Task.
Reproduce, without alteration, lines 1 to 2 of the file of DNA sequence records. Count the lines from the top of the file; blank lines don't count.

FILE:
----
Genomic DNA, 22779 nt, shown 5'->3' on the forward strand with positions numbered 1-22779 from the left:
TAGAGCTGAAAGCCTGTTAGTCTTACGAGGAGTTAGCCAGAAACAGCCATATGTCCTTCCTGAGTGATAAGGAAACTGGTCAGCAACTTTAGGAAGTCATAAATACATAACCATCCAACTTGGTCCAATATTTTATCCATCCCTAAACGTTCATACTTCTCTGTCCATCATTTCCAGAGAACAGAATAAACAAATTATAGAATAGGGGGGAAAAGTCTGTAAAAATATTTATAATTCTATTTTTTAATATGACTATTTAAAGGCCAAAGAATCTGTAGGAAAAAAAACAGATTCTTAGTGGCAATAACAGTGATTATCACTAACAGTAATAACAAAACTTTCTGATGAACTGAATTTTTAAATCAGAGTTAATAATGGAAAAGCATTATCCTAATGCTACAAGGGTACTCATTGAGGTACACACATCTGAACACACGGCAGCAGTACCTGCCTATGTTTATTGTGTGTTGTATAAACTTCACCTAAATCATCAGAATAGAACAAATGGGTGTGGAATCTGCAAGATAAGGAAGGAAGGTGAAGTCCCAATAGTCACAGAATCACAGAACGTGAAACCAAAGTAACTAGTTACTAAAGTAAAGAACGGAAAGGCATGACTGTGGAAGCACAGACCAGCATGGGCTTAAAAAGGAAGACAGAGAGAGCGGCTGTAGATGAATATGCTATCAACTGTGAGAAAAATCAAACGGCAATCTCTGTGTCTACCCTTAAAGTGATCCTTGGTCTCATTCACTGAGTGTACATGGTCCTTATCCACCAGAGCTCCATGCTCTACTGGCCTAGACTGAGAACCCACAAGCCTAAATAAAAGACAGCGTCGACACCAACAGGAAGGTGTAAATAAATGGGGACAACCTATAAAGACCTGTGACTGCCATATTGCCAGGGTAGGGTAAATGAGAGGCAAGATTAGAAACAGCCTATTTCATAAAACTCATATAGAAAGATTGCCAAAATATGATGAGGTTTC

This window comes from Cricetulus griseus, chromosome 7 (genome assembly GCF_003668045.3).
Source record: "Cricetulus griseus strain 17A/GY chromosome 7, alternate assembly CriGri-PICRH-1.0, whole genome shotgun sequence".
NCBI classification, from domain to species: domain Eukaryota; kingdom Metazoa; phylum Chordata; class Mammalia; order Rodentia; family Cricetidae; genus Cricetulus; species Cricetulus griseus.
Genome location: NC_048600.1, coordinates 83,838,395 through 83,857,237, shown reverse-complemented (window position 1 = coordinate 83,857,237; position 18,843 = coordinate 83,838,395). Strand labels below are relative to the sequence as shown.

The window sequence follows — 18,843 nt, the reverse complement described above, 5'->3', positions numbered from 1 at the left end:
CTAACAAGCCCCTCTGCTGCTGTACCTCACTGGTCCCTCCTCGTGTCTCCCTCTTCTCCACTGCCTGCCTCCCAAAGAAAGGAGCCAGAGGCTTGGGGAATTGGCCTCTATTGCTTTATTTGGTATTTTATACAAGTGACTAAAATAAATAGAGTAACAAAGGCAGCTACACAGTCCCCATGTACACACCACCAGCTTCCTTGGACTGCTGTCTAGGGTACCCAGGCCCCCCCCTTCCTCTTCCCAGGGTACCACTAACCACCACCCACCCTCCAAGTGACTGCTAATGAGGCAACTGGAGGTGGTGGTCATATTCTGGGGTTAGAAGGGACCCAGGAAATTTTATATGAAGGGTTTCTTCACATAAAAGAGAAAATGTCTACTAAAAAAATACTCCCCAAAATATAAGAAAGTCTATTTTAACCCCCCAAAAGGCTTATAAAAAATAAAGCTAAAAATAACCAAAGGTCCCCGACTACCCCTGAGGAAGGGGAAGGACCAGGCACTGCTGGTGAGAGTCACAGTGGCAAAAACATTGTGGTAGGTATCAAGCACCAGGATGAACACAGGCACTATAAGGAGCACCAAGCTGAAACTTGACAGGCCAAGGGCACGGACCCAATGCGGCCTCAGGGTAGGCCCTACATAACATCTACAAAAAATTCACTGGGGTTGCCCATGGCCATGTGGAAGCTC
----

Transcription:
Genomic DNA, 22779 nt, shown 5'->3' on the forward strand with positions numbered 1-22779 from the left:
TAGAGCTGAAAGCCTGTTAGTCTTACGAGGAGTTAGCCAGAAACAGCCATATGTCCTTCCTGAGTGATAAGGAAACTGGTCAGCAACTTTAGGAAGTCATAAATACATAACCATCCAACTTGGTCCAATATTTTATCCATCCCTAAACGTTCATACTTCTCTGTCCATCATTTCCAGAGAACAGAATAAACAAATTATAGAATAGGGGGGAAAAGTCTGTAAAAATATTTATAATTCTATTTTTTAATATGACTATTTAAAGGCCAAAGAATCTGTAGGAAAAAAAACAGATTCTTAGTGGCAATAACAGTGATTATCACTAACAGTAATAACAAAACTTTCTGATGAACTGAATTTTTAAATCAGAGTTAATAATGGAAAAGCATTATCCTAATGCTACAAGGGTACTCATTGAGGTACACACATCTGAACACACGGCAGCAGTACCTGCCTATGTTTATTGTGTGTTGTATAAACTTCACCTAAATCATCAGAATAGAACAAATGGGTGTGGAATCTGCAAGATAAGGAAGGAAGGTGAAGTCCCAATAGTCACAGAATCACAGAACGTGAAACCAAAGTAACTAGTTACTAAAGTAAAGAACGGAAAGGCATGACTGTGGAAGCACAGACCAGCATGGGCTTAAAAAGGAAGACAGAGAGAGCGGCTGTAGATGAATATGCTATCAACTGTGAGAAAAATCAAACGGCAATCTCTGTGTCTACCCTTAAAGTGATCCTTGGTCTCATTCACTGAGTGTACATGGTCCTTATCCACCAGAGCTCCATGCTCTACTGGCCTAGACTGAGAACCCACAAGCCTAAATAAAAGACAGCGTCGACACCAACAGGAAGGTGTAAATAAATGGGGACAACCTATAAAGACCTGTGACTGCCATATTGCCAGGGTAGGGTAAATGAGAGGCAAGATTAGAAACAGCCTATTTCATAAAACTCATATAGAAAGATTGCCAAAATATGATGAGGTTTC